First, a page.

Saturday, June 16, 2012

Son Of A Physicist!

Oh no, I wasn't cussing! :)

Throughout history, there have been many situations where the off-springs followed in the footsteps of their parents. The world of physics isn't an exception. There have been many notable parent-offspring physicists - the Bohrs, the Braggs, the Thomsons, etc.

Strangely enough, in my circle of physicist friends at work, I know of no one whose offspring is following in his/her footsteps. Zilch! None of the kids want to go into physics. Granted, majoring in physics is not one of the more popular line of study in college, so the odds are already stacked against it. But I would think that if there's demographic that would be more amenable to wanting to do physics, it would be from this group of people, since at least one of their parents is a physicist.

So I wonder why don't I see more of their kids going into physics? Is it because the parents are trying to get the kids to carve out their own destiny? Is it because the kids have seen the nature of the work and decided that this isn't something they want to do? Or is it due to something else?

What about you? Are you a physicist with a child/children? Any of your kids are inclined to go into physics?



las3rjock said...

My father is a medical physicist. When I was applying to colleges, my parents encouraged me to study engineering, so I didn't apply to any of the schools (e.g. Chicago) where I probably would have ended up studying physics specifically. I ended up specializing in optics, so I'm more or less in the grey area between applied physics and engineering.

Heumpje said...

I wonder about how to approach this too. You hear Feynman explaining about how his dad took him out and thaught him biology and chemistry and physics from an early age on.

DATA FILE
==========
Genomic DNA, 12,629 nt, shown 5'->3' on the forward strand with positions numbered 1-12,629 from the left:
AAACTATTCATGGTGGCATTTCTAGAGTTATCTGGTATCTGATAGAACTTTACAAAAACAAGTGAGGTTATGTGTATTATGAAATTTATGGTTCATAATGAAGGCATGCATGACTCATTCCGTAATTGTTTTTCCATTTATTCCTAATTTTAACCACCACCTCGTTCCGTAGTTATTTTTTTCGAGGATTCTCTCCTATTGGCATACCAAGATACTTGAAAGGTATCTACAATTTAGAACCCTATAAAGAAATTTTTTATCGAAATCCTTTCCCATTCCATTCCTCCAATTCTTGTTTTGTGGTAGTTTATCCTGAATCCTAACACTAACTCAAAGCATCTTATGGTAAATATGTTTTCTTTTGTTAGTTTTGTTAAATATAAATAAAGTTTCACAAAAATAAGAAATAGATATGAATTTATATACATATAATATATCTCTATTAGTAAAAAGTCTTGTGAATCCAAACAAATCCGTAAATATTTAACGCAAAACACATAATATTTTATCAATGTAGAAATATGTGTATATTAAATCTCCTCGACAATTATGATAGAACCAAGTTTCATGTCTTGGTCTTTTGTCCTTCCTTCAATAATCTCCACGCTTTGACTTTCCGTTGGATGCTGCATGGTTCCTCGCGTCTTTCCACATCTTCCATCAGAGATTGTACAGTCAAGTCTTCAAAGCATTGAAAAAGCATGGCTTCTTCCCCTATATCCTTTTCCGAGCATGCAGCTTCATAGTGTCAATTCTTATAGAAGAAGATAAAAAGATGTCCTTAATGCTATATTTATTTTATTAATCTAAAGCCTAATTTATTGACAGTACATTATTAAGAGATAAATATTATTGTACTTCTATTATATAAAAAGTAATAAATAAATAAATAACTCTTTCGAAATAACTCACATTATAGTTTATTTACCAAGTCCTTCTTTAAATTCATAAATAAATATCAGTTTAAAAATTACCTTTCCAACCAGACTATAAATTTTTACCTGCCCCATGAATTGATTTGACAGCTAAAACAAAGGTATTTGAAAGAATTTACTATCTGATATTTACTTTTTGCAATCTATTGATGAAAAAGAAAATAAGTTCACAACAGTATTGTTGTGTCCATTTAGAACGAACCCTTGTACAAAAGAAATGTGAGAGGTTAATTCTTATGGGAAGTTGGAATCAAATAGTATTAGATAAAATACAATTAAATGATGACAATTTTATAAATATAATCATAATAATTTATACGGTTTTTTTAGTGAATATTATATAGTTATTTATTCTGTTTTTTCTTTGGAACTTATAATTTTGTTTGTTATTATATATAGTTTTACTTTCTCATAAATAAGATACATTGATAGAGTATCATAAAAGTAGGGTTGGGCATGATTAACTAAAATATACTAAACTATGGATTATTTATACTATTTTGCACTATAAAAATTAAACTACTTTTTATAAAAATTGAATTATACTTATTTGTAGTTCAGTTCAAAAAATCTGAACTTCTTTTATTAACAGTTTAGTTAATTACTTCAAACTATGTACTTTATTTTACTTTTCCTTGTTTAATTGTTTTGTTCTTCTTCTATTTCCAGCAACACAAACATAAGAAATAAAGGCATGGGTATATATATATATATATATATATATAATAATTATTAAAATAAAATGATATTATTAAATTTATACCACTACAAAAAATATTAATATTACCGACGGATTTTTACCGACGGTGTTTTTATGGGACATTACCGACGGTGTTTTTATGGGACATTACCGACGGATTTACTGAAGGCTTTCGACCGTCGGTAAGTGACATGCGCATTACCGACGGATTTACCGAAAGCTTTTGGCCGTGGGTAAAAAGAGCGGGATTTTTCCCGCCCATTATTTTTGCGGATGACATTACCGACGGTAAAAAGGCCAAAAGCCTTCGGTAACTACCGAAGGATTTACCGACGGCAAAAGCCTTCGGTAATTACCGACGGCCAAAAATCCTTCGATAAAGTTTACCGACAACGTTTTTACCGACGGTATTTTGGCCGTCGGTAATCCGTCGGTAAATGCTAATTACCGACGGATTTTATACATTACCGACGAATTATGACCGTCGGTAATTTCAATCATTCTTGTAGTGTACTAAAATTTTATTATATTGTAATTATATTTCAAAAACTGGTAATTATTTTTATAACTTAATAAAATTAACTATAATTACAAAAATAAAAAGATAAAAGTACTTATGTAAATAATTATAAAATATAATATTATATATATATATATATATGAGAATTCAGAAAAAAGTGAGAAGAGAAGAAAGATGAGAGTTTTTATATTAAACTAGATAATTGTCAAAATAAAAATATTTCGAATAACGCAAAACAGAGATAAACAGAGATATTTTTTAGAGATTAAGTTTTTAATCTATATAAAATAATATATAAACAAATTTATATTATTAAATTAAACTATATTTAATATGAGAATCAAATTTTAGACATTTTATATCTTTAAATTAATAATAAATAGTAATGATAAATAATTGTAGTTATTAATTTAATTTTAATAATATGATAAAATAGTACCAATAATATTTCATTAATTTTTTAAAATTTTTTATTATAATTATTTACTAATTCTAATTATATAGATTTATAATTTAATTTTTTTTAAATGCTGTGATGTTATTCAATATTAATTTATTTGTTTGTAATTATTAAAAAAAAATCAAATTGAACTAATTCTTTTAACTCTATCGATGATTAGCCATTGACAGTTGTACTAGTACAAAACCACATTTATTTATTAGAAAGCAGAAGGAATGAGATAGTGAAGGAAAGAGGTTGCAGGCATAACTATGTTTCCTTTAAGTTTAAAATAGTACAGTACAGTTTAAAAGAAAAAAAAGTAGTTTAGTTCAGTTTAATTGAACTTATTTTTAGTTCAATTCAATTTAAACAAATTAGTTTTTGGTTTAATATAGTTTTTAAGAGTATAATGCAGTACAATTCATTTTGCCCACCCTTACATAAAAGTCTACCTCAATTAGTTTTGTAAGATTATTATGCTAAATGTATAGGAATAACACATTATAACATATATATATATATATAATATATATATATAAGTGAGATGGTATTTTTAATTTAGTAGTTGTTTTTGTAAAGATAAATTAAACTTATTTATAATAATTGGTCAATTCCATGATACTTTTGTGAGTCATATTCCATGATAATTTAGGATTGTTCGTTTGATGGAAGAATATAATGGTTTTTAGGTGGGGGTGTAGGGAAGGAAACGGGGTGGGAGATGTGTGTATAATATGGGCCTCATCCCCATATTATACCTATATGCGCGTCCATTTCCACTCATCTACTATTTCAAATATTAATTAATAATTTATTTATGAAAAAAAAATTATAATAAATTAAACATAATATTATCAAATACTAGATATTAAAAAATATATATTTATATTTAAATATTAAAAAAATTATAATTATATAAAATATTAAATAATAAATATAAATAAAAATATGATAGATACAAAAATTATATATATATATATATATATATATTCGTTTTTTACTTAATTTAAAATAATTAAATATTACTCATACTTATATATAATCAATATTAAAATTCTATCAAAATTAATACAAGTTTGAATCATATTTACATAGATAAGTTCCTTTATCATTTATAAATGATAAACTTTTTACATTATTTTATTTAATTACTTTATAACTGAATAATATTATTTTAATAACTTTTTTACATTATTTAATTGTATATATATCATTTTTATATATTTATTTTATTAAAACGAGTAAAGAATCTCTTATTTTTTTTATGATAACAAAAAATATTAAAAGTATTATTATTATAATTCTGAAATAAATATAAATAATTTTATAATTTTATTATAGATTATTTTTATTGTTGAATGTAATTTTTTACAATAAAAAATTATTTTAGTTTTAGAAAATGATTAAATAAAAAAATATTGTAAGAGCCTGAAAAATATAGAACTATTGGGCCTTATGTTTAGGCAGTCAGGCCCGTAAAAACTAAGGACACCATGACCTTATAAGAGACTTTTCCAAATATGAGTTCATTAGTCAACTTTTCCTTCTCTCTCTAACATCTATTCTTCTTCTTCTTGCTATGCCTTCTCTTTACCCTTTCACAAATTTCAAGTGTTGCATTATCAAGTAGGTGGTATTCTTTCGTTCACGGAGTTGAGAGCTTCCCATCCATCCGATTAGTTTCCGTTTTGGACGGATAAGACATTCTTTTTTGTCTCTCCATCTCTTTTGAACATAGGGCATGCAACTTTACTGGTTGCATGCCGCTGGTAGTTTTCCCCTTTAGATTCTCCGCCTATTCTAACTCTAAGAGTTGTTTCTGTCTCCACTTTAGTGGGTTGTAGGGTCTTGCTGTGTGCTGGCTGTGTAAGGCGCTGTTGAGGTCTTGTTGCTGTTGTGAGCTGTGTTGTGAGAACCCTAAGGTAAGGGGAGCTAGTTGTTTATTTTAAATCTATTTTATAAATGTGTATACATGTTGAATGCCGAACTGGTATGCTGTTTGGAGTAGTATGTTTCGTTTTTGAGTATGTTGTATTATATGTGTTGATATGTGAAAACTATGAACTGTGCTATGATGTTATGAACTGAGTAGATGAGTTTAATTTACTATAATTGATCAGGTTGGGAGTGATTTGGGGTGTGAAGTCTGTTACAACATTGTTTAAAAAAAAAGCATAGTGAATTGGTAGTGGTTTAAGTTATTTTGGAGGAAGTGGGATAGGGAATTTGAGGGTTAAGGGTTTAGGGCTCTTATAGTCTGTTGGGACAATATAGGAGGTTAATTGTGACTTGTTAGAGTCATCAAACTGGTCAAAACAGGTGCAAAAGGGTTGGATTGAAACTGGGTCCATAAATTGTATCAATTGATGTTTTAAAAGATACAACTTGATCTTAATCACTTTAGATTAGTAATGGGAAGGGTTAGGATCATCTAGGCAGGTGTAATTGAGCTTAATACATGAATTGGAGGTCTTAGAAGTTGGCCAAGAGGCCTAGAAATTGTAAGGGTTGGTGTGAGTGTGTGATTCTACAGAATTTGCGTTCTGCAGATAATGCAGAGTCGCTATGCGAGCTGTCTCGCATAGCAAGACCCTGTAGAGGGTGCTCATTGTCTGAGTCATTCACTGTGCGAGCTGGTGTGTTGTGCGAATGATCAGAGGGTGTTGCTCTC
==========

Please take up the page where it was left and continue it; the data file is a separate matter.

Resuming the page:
My oldest is four, turning five in a couple of weeks. Wife is a primary school teacher with an interest in exact sciences (i like to think I take the credits for that)...
Pedagogical methods say you should let the kids explore what they like. I can't resist but apply soft pressure in the science direction.

I regularly take him to the lab on weekends ( sorry honey, but I really have to check this or that...). Just bought my first telescope ever and planning to take the kids out into the field.

Looking at my own youth: neither parent academically educated, grew up in free thinking ( no religion or push to follow dad's way: do what you like, but get a degree in something. Brother turned out a cook, me a physicist).

Probably, there is no easy answer.

Berserk Dad said...

I have two children, 4 and 3. The four year old has on multiple occasions said he wants to grow up to be a physicist (and an American Soldier, a Football player, etc.). Children today are learning more, much younger. I don't expect either of my children to follow in my footsteps. I want them to have a career that makes them happy and allows them to enjoy their life. I think it is a very rare instance in today's world where a child follows in either parent's footsteps. Physicist or not.

When I was a kid, my parents never pushed me to follow directly in their footsteps. Instead my father always wanted me to be an engineer - from an early age I remember him pushing me there. I rebelled against his pushing and insisted on going for physics while I was in high school. A weird thing to rebel towards I suppose. I turned down soccer scholarships to two schools that did not have physics majors, so I could study physics.